A non-resident may either establish a Guatemalan business vehicle to carry on business in Guatemala, or operate directly through a foreign entity, with or without a Guatemalan permanent establishment. Guatemalan business vehicles include corporations (limited liability or unlimited liability) and partnerships. It is also possible to use a trust to carry on business in Guatemala.
Guatemalan legislation differentiates between partnerships and non- profit partnerships. While non-profit partnerships are exempt from income tax, partnerships are not. Partnerships and corporations are taxed equally.
Corporations can be incorporated in Guatemala within eight days. The use of a limited liability or unlimited liability corporation does not impact the corporation’s income tax liability. Although Guatemalan law does not require the directors of the corporation to be Guatemalan residents, the Mercantile Registry regulation does require that at least one of the directors is properly registered with the SAT as a resident. The establishment of a corporation requires a minimum capital of US$25 to have been received by the corporation. The receipt of capital is also a requirement before the corporation can issue shares.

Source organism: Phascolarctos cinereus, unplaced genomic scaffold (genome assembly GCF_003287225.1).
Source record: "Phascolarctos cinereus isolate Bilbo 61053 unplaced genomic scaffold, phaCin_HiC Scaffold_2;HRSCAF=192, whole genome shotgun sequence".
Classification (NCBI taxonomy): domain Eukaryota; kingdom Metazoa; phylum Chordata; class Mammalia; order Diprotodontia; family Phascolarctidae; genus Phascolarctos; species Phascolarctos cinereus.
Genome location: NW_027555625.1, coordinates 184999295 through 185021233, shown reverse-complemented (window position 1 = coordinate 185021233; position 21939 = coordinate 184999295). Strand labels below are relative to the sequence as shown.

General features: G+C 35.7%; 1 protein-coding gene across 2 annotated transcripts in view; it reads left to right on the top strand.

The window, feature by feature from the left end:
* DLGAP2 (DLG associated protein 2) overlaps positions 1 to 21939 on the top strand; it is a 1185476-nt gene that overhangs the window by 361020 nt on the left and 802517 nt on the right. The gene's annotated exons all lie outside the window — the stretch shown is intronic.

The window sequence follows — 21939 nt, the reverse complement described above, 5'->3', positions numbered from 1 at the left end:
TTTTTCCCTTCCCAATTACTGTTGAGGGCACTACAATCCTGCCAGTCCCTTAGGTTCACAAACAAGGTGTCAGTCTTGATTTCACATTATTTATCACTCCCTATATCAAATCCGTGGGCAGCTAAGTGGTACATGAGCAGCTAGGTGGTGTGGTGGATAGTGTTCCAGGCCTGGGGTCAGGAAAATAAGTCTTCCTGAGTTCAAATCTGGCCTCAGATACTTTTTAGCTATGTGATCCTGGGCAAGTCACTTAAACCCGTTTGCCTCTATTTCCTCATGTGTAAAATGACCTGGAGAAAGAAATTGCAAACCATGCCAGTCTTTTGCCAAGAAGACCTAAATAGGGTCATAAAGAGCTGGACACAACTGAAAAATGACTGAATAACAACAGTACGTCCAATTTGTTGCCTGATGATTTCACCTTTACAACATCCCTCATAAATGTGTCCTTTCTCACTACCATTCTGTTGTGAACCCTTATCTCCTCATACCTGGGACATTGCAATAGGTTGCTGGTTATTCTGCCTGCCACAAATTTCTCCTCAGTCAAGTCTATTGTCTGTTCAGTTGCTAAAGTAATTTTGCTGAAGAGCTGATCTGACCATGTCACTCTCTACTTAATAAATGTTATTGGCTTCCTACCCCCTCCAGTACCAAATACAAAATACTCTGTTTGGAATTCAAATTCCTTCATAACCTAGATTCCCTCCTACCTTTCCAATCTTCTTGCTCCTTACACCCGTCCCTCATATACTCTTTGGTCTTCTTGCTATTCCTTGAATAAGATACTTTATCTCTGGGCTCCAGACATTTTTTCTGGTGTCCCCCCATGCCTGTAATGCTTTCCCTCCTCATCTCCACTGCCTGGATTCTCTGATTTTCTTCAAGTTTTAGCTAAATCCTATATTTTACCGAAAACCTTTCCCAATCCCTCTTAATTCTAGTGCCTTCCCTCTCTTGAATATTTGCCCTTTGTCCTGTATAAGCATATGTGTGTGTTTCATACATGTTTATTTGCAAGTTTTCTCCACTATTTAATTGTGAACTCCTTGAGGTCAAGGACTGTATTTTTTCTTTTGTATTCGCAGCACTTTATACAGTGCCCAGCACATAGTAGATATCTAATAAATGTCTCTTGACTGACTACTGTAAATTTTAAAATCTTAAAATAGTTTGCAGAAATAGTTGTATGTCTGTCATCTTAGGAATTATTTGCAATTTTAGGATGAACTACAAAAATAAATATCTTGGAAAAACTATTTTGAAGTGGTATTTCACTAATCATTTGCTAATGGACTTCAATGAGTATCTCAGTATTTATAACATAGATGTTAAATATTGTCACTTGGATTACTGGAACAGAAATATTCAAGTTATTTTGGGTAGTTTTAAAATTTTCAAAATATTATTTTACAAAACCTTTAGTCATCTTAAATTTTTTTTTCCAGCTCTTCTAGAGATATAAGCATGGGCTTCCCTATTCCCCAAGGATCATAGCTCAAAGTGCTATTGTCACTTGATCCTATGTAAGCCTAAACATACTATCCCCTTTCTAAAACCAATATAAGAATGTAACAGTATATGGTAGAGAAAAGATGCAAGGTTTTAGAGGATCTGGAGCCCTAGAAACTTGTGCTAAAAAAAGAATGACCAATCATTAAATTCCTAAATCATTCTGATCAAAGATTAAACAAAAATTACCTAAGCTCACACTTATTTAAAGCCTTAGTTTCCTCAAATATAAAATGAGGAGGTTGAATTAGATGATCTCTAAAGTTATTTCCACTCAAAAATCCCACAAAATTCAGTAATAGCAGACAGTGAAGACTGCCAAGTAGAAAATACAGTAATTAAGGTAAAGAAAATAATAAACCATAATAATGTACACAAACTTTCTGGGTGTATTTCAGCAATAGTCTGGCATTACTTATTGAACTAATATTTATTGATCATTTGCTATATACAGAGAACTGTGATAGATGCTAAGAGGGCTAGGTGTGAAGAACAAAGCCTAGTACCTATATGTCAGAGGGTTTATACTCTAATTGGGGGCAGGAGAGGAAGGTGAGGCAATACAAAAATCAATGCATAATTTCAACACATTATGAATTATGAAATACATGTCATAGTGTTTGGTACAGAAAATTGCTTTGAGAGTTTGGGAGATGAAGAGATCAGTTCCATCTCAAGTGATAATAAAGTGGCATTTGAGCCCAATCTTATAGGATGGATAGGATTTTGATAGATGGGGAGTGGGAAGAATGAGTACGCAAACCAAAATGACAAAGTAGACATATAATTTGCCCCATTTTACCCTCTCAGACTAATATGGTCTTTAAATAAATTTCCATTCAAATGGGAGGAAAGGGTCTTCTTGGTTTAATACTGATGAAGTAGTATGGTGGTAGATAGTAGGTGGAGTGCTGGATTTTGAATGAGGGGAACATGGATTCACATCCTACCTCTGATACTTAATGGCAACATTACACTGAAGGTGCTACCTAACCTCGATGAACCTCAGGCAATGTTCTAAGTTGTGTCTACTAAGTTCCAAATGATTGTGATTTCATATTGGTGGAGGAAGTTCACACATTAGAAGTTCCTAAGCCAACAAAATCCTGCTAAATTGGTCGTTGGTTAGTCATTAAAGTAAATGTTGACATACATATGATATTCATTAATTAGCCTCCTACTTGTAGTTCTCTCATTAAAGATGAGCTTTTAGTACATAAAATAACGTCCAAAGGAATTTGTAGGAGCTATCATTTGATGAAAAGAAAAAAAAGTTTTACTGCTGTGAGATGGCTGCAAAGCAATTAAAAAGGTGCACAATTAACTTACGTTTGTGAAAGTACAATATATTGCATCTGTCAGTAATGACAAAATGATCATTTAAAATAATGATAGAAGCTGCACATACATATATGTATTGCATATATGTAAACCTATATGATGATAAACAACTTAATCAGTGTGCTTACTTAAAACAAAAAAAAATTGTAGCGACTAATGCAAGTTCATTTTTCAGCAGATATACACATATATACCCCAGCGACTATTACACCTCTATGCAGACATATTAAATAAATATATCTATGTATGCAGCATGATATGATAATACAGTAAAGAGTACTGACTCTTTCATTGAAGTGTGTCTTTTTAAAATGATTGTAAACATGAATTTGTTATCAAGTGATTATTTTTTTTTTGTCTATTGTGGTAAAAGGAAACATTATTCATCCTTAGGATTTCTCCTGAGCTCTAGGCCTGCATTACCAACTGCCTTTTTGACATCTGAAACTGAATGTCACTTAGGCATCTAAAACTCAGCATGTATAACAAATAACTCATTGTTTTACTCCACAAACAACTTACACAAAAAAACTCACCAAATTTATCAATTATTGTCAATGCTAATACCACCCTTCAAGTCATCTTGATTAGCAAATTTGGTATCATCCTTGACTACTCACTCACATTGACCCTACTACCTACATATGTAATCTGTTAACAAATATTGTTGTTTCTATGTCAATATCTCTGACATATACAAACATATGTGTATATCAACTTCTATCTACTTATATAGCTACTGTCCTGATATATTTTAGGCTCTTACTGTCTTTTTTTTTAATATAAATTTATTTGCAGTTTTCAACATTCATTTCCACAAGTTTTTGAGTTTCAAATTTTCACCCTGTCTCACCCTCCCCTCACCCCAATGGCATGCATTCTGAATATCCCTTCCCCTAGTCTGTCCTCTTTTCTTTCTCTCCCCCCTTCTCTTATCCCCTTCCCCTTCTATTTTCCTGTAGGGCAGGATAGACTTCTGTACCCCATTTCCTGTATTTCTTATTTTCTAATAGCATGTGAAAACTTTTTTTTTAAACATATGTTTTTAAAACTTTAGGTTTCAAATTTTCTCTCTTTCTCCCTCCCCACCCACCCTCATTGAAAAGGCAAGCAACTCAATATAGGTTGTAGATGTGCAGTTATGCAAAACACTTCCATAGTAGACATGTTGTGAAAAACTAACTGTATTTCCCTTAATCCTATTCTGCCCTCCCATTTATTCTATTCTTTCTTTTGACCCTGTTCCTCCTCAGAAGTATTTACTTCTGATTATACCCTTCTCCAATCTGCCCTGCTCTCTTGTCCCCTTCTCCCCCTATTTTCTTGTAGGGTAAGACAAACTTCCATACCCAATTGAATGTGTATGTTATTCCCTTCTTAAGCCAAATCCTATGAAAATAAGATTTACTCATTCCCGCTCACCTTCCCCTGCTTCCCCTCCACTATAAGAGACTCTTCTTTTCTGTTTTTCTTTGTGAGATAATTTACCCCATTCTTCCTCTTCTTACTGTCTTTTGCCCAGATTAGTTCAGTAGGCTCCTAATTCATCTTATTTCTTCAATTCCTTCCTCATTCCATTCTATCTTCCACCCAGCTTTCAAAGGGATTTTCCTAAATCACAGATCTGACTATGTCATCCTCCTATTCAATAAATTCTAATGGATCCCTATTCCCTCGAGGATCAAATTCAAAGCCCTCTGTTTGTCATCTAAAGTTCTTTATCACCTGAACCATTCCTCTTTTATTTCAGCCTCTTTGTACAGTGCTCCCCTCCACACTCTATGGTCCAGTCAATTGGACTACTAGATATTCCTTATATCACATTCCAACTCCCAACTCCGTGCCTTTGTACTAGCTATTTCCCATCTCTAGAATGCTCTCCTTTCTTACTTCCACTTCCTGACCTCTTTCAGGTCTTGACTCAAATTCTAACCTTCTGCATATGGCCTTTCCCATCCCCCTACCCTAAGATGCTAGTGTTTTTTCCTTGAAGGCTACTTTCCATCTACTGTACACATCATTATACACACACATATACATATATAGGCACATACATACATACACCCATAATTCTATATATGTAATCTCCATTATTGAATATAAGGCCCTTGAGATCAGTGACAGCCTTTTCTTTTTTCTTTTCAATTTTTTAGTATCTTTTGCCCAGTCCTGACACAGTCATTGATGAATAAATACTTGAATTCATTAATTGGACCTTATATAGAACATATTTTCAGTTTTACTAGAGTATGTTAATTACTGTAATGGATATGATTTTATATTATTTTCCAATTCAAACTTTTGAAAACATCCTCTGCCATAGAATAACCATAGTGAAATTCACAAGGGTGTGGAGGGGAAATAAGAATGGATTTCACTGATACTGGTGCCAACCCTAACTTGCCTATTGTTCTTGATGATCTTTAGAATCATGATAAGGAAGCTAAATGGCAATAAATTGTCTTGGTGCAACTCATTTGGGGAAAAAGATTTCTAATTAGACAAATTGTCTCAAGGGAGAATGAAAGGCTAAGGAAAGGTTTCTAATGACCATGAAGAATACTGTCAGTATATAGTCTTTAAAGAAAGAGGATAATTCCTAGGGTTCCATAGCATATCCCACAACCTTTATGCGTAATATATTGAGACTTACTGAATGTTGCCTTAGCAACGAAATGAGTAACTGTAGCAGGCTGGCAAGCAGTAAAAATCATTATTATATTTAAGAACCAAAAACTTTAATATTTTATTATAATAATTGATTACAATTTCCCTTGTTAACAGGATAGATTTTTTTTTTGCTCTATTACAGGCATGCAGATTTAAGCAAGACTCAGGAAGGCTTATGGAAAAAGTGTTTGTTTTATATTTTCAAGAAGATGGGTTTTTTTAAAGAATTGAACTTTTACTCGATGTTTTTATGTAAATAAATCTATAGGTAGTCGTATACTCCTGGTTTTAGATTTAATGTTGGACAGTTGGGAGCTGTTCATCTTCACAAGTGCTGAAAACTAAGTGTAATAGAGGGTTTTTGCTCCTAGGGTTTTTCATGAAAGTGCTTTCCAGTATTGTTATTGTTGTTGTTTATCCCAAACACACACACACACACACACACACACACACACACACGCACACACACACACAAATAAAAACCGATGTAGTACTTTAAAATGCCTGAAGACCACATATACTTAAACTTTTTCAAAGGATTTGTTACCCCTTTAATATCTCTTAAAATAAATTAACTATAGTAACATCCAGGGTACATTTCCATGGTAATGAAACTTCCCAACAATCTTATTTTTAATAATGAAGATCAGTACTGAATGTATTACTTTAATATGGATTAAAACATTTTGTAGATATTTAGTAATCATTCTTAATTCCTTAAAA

A foreign corporation with a permanent establishment that carries on business in Guatemala is subject to income tax as if it was a Guatemalan resident corporation. Under Guatemalan law, it is understood that a foreign corporation operates with a permanent establishment when: